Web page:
Why do people avoid potatoes? They're packed with potassium and other minerals, fiber, and even have a decent amount of vitamin C. So why the bad rap? It all goes back to the low-carb craze and glycemic index. Glycemic index tells us that some foods make the blood sugar go up more than other foods. These foods are dubbed "high glycemic index foods". When the blood sugar goes up, the hormone insulin kicks in. Insulin escorts the blood sugar into the body's cells and brings blood sugar back down to normal. A spike in the blood sugar could also spike insulin. Too much insulin, the hypothesis goes, can make you fat.

However, there are some problems with this hypothesis. White potatoes may have a high glycemic index - but how often do you eat a plain potato with nothing on it and no other foods along with it? Probably not very often. The other foods that you eat change the blood sugar effects of the potato. Meat, cheese, butter, sour cream, or other vegetables will lower the overall blood sugar effects. The bottom line is this: it does not make nutritional sense to avoid low calorie, nutrient-packed foods based on glycemic index alone. Let's take a look at the benefits you get when you eat potatoes:

  • High Potassium. Diets rich in potassium help lower blood sugar and the risk of stroke. Bananas are not the highest potassium food - potatoes are! A baked potato with the skin has 850 mg of potassium while a banana has 450 mg. We need 3500 mg of potassium a day so eating potatoes makes lots of sense.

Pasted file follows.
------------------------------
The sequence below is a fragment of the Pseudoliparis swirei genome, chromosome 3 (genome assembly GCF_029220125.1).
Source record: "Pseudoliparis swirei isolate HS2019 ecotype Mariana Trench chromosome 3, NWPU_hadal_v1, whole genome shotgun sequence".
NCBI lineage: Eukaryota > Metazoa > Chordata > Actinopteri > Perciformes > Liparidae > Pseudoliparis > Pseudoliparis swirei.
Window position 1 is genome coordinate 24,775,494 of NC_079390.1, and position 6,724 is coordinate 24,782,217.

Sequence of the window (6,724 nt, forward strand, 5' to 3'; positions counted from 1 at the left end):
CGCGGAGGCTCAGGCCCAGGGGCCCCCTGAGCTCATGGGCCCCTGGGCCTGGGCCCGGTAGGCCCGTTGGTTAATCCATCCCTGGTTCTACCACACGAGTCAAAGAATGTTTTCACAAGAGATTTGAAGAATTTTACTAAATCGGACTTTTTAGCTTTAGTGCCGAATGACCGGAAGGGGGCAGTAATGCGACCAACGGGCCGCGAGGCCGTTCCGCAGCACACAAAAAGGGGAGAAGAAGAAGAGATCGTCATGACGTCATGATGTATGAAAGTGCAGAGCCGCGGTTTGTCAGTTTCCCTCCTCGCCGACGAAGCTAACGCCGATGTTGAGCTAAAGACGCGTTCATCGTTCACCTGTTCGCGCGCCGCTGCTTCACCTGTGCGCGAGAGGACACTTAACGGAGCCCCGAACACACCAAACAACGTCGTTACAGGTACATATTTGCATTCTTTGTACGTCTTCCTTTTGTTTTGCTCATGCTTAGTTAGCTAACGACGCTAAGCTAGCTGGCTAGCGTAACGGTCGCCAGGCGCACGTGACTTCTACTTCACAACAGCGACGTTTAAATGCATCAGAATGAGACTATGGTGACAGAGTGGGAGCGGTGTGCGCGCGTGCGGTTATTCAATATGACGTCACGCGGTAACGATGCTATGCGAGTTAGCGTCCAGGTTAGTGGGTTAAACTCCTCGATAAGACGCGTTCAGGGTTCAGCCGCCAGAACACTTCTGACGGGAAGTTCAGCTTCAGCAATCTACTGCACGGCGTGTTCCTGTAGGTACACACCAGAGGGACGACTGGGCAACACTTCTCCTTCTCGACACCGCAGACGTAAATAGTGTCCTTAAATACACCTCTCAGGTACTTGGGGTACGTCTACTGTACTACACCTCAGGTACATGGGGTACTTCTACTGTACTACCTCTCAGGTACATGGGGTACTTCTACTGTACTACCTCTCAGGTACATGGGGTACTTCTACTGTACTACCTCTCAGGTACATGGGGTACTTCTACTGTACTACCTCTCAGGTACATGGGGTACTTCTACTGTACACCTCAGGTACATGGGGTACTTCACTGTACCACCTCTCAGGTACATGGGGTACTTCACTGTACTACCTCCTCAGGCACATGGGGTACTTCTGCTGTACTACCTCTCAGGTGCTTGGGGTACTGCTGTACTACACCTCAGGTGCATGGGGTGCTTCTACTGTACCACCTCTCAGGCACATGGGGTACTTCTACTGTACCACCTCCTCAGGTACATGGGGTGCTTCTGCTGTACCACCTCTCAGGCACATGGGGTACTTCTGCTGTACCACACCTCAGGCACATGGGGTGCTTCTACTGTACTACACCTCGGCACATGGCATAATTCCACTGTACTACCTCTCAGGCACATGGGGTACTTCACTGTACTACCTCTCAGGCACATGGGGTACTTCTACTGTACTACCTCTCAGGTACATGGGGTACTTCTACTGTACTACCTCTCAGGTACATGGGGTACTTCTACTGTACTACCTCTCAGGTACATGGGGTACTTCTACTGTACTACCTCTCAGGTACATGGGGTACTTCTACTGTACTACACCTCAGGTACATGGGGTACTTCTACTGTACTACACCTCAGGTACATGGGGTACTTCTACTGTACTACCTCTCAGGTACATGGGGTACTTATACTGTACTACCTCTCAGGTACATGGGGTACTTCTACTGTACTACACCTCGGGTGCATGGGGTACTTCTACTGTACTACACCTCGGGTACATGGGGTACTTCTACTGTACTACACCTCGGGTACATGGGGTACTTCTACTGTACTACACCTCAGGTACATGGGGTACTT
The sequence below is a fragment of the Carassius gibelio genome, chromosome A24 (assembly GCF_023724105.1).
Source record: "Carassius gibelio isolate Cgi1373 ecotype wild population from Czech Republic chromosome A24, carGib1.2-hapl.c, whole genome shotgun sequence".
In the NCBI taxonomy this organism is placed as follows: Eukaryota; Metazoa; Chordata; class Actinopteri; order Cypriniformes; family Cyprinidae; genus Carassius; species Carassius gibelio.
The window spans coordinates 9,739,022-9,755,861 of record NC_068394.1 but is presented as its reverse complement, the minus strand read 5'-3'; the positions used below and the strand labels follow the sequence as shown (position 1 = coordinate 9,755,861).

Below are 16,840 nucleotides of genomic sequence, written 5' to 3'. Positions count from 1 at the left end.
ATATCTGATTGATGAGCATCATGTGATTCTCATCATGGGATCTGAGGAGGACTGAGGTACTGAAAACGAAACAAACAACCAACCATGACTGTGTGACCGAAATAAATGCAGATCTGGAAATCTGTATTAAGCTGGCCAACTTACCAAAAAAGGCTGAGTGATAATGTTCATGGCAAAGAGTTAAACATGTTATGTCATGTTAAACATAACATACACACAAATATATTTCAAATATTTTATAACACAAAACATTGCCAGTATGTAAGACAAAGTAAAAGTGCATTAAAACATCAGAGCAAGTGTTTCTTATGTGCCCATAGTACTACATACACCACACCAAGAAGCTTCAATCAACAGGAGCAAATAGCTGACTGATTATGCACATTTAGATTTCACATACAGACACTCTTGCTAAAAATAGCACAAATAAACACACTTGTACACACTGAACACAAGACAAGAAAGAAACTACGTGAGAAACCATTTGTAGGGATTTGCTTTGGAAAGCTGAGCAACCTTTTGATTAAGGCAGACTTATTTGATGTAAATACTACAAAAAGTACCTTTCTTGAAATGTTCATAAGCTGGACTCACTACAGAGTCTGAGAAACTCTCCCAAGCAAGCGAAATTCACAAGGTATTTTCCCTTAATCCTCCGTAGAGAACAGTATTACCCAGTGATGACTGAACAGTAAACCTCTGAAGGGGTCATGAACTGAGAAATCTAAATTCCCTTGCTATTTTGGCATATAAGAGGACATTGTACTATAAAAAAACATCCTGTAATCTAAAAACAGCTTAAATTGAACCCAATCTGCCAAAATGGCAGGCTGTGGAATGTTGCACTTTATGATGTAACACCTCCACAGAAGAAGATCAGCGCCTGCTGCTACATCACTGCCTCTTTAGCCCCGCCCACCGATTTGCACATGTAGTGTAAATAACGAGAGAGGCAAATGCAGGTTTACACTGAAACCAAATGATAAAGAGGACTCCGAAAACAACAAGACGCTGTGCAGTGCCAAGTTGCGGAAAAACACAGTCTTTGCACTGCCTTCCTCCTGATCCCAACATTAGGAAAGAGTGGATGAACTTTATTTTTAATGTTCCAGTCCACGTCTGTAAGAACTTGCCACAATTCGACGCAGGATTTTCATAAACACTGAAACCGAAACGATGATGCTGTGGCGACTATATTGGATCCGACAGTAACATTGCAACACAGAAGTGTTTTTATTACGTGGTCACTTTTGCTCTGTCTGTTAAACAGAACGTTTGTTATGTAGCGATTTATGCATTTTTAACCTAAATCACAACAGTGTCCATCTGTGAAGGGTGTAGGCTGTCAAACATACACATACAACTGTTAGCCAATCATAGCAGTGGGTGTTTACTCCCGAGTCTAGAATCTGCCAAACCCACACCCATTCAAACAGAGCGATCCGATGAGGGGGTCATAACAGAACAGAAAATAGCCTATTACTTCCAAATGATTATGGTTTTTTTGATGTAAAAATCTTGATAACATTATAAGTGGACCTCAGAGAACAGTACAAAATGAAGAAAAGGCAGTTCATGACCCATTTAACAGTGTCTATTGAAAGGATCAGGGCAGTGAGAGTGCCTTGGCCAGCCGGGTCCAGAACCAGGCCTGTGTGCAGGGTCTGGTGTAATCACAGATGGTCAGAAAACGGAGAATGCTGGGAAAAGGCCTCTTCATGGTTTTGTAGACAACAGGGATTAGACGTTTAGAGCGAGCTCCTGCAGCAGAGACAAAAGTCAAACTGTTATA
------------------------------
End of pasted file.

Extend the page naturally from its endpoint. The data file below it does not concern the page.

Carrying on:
• High Vitamin C: A baked potato with the skin gives you a third of your daily need for vitamin C at 26 mg per serving.
  • High in Fiber: A medium baked potato with the skin has 5 grams of fiber. High fiber diets may lower your risk for heart disease.
  • Good source of Magnesium: This hard-to-get mineral helps lower blood pressure and subsequently, the risk of stroke.
  • Fat Free: Potatoes are fat free leaving room to add some fat and flavor.
  • Inexpensive and easy to cook: Potatoes are really cheap and easy to prepare. The healthiest way to make them is baked. Scrub 'em up and pop them in a hot oven for 45 minutes to an hour or microwave them. Be sure to eat the skin. A fair portion of the nutrients are in the skin.
  • Notice we've focused on baked potatoes with the skin because that's a tasty way to retain all those healthy nutrients. It also keeps fat and calories low with little prep time. It is fine to add some sour cream (which is actually lower in fat and calories than butter), a bit of cheese or butter, or some seasoning salt. Just be careful not to overdo it. You can also sauté up some mushrooms, low-fat smoked sausage, onions, garlic, or other veggies to add a lot of healthy flavor.

    Beth Kitchin MS RD
    Assistant Professor
    UAB Department of Nutrition Sciences